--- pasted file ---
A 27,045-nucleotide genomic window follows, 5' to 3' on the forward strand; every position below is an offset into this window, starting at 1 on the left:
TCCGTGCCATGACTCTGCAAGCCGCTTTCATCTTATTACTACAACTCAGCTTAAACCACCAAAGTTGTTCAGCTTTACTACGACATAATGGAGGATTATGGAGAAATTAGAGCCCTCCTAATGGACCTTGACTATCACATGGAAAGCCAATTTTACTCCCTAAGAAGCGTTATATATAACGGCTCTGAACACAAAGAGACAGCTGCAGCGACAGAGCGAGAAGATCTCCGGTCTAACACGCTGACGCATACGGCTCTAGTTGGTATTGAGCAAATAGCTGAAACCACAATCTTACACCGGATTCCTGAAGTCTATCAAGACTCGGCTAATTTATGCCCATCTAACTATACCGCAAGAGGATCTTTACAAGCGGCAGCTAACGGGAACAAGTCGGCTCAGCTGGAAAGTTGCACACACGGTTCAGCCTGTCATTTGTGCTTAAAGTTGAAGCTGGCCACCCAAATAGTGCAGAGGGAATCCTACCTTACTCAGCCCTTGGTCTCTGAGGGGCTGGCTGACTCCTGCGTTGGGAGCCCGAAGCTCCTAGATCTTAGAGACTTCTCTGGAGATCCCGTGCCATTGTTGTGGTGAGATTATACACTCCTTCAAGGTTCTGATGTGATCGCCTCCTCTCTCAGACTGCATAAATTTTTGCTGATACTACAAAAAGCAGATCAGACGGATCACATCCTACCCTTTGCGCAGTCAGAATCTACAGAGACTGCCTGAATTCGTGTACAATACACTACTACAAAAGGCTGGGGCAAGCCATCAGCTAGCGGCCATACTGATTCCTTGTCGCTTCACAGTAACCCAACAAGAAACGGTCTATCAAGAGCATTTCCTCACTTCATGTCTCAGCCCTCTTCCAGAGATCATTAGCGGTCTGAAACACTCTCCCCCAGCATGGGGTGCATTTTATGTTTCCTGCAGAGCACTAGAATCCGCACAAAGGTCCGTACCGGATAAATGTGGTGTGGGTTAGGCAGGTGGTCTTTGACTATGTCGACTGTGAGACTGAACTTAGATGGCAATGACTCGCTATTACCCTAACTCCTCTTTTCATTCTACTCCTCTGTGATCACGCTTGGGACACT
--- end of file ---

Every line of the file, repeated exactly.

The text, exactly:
A 27,045-nucleotide genomic window follows, 5' to 3' on the forward strand; every position below is an offset into this window, starting at 1 on the left:
TCCGTGCCATGACTCTGCAAGCCGCTTTCATCTTATTACTACAACTCAGCTTAAACCACCAAAGTTGTTCAGCTTTACTACGACATAATGGAGGATTATGGAGAAATTAGAGCCCTCCTAATGGACCTTGACTATCACATGGAAAGCCAATTTTACTCCCTAAGAAGCGTTATATATAACGGCTCTGAACACAAAGAGACAGCTGCAGCGACAGAGCGAGAAGATCTCCGGTCTAACACGCTGACGCATACGGCTCTAGTTGGTATTGAGCAAATAGCTGAAACCACAATCTTACACCGGATTCCTGAAGTCTATCAAGACTCGGCTAATTTATGCCCATCTAACTATACCGCAAGAGGATCTTTACAAGCGGCAGCTAACGGGAACAAGTCGGCTCAGCTGGAAAGTTGCACACACGGTTCAGCCTGTCATTTGTGCTTAAAGTTGAAGCTGGCCACCCAAATAGTGCAGAGGGAATCCTACCTTACTCAGCCCTTGGTCTCTGAGGGGCTGGCTGACTCCTGCGTTGGGAGCCCGAAGCTCCTAGATCTTAGAGACTTCTCTGGAGATCCCGTGCCATTGTTGTGGTGAGATTATACACTCCTTCAAGGTTCTGATGTGATCGCCTCCTCTCTCAGACTGCATAAATTTTTGCTGATACTACAAAAAGCAGATCAGACGGATCACATCCTACCCTTTGCGCAGTCAGAATCTACAGAGACTGCCTGAATTCGTGTACAATACACTACTACAAAAGGCTGGGGCAAGCCATCAGCTAGCGGCCATACTGATTCCTTGTCGCTTCACAGTAACCCAACAAGAAACGGTCTATCAAGAGCATTTCCTCACTTCATGTCTCAGCCCTCTTCCAGAGATCATTAGCGGTCTGAAACACTCTCCCCCAGCATGGGGTGCATTTTATGTTTCCTGCAGAGCACTAGAATCCGCACAAAGGTCCGTACCGGATAAATGTGGTGTGGGTTAGGCAGGTGGTCTTTGACTATGTCGACTGTGAGACTGAACTTAGATGGCAATGACTCGCTATTACCCTAACTCCTCTTTTCATTCTACTCCTCTGTGATCACGCTTGGGACACT